Parameterized Unit Tests with JUnit

The current supported parameterized tests in JUnit seemed a little bit confusing for me and tricky to implement, at least compared to the NUnit approach. Below I will show a simple test implementation that asserts the result of the division of a number by another.

The NUnit approach:

using System;

using NUnit.Framework;

namespace JBrisk
{
    [TestFixture]
    public class DivideClassTests
    {
        [TestCase(12, 3, 4)]
        [TestCase(12, 2, 6)]
        [TestCase(12, 4, 3)]
        public void Divide(int n, int d, int q)
        {
            Assert.AreEqual(q, n / d);
        }
    }
}

NICE, NUNIT!

The JUnit approach:

package org.jbrisk.tests;

import java.util.Arrays;
import java.util.Collection;

import junit.framework.Assert;

import org.junit.Test;
import org.junit.runner.RunWith;
import org.junit.runners.Parameterized;
import org.junit.runners.Parameterized.Parameters;

@RunWith(Parameterized.class)
public class JUnitDivideClassTests {

	@Parameters
	public static Collection<Object[]> data() {

		return Arrays.asList(new Object[][] { { 12, 3, 4 }, { 12, 2, 6}, { 12, 4, 3 }});
	}

	private int n;
	private int d;
	private int q;

	public JUnitDivideClassTests(int n, int d, int q) {

		this.n = n;
		this.d = d;
		this.q = q;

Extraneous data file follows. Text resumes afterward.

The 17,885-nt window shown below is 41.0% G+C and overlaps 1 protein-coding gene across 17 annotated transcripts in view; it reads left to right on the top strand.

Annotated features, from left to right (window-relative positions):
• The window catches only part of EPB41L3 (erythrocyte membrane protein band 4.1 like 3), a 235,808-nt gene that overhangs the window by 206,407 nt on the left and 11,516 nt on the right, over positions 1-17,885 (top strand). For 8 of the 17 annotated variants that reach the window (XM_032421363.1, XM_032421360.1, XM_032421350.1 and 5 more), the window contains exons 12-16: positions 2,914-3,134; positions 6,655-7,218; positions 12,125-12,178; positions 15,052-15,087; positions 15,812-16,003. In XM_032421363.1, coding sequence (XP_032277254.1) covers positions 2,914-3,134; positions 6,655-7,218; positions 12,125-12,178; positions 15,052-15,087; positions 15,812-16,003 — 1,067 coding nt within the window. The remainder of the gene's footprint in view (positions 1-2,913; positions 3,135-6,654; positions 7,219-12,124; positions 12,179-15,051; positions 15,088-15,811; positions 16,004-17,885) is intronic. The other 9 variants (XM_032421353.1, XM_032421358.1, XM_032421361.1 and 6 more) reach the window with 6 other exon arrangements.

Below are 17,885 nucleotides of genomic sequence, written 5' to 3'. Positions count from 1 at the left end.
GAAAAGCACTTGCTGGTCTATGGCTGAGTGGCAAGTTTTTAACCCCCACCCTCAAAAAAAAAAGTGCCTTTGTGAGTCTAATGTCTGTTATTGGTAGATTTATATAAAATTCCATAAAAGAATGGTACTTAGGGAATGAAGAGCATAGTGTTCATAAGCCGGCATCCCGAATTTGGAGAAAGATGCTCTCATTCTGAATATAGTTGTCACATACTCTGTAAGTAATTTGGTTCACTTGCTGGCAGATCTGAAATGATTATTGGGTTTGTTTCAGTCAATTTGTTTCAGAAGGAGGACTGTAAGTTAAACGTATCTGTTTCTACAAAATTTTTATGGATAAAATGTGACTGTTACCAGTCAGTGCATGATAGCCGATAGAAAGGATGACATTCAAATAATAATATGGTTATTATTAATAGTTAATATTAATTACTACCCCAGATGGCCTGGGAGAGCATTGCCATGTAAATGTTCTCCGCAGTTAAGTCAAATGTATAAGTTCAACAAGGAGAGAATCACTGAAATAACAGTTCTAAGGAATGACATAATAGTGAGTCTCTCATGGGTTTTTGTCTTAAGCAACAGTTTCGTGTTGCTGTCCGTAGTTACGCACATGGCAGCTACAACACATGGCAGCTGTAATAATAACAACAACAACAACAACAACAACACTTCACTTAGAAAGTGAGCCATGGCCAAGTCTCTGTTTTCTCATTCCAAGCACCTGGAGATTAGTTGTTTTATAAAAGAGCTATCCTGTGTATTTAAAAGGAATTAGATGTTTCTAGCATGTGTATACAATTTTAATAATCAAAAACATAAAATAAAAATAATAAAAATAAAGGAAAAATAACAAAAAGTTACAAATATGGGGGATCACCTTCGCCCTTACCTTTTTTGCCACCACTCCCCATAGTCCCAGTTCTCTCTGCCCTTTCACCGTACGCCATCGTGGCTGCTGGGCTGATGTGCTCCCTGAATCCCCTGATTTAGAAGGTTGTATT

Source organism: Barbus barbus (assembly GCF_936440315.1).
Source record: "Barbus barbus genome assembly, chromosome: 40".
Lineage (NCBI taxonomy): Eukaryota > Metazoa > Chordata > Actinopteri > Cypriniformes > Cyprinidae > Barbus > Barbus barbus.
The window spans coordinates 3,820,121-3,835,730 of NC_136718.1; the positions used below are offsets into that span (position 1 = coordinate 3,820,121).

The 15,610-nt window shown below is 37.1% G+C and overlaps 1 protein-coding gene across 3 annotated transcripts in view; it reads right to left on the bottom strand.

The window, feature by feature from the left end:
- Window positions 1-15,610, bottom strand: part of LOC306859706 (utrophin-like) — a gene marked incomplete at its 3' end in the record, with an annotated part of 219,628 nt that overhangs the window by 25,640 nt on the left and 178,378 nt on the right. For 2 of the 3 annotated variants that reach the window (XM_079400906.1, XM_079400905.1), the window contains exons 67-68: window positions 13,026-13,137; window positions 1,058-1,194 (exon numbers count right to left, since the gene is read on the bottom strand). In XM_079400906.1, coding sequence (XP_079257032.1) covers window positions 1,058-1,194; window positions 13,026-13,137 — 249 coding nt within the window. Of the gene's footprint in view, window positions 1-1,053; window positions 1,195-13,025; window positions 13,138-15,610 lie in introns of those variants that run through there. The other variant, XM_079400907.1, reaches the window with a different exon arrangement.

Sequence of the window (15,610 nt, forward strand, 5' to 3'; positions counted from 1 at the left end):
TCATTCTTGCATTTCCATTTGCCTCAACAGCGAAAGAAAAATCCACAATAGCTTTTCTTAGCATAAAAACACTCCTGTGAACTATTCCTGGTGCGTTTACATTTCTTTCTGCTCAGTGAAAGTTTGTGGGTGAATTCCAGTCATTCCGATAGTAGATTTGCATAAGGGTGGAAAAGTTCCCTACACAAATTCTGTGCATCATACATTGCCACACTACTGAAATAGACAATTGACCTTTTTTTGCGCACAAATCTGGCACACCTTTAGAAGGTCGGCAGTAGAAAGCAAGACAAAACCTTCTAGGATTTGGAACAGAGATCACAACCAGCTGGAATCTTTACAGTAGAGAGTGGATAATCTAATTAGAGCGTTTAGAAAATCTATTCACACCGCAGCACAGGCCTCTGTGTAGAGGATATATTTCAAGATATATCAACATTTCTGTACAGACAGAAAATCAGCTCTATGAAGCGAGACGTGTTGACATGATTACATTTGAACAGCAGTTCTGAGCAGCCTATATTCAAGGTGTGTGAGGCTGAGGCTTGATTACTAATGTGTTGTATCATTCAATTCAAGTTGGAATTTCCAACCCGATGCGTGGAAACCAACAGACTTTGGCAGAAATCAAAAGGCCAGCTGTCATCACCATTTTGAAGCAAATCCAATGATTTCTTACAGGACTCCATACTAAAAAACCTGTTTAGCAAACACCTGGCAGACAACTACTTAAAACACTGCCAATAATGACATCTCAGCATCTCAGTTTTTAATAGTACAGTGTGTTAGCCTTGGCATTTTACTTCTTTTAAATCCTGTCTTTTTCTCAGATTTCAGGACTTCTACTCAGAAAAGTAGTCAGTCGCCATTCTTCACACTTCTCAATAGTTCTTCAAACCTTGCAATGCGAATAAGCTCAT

}

	@Test
	public void test() {

		Assert.assertEquals(q, n / d);
	}
}

JUNIT, Y U NO MAKE IT SIMPLE?

Don’t get me wrong, I love JUnit and use it daily at my projects, but this parameterized tests feature could be more simple. The reasons I did not like:

  • It needs more 20 lines of code for just a simple test, imagine a more complicated ones.
  • WHAT? I have to create a different class per parameterized test? This breaks a commonly used pattern about “One Test class per Class to Test”.
  • All the additional methods, fields, constructor, reduces the readability and maintainability of the code.

For those out there that do Unit Tests, specially the few ones on their teams/companies that do, you know how hard it is to maintain a lot of tests and even more hard to convince someone to start doing it. Less code (as long as it does not compromise readability) is better!

Well, I didn’t like it! And what my parents taught me a long time ago was:

When you don’t like something, change it!!!

And so I did! Here is the same test with JUnit, but using the @JBriskTestRunner and @ParamTest annotations implemented on my JBrisk project:

package org.jbrisk.tests;

import junit.framework.Assert;

import org.junit.runner.RunWith;

@RunWith(JBriskTestRunner.class)
public class DivideClassTests {


	@ParamTest({ @Values({ "12", "3", "4" }), @Values({ "12", "2", "6" }), @Values({ "12", "4", "3" }) })
	public void test(int q, int n, int d) {

		Assert.assertEquals(q, n / d);
	}
}

The good

  • Reduced the number of lines of code.
  • More readability.
  • Easier to maintain.
  • The implemented runner validates if the length of supplied arguments match the expected parameters length, and also if the supplied values can be converted to the expected type.
  • Since the JBriskTestRunner extends the BlockJUnit4ClassRunner, external tools can execute the parameterized tests (@ParamTest), non-parameterized tests (@Test) and all the other tests supported by it. And also, you don’t have to change your existing test class structure, you only have to add the @RunWith(JBriskTestRunner.class) annotation. Below is a an extended version of the class above and a screenshot of the Eclipse JUnit Test Runner executing its tests: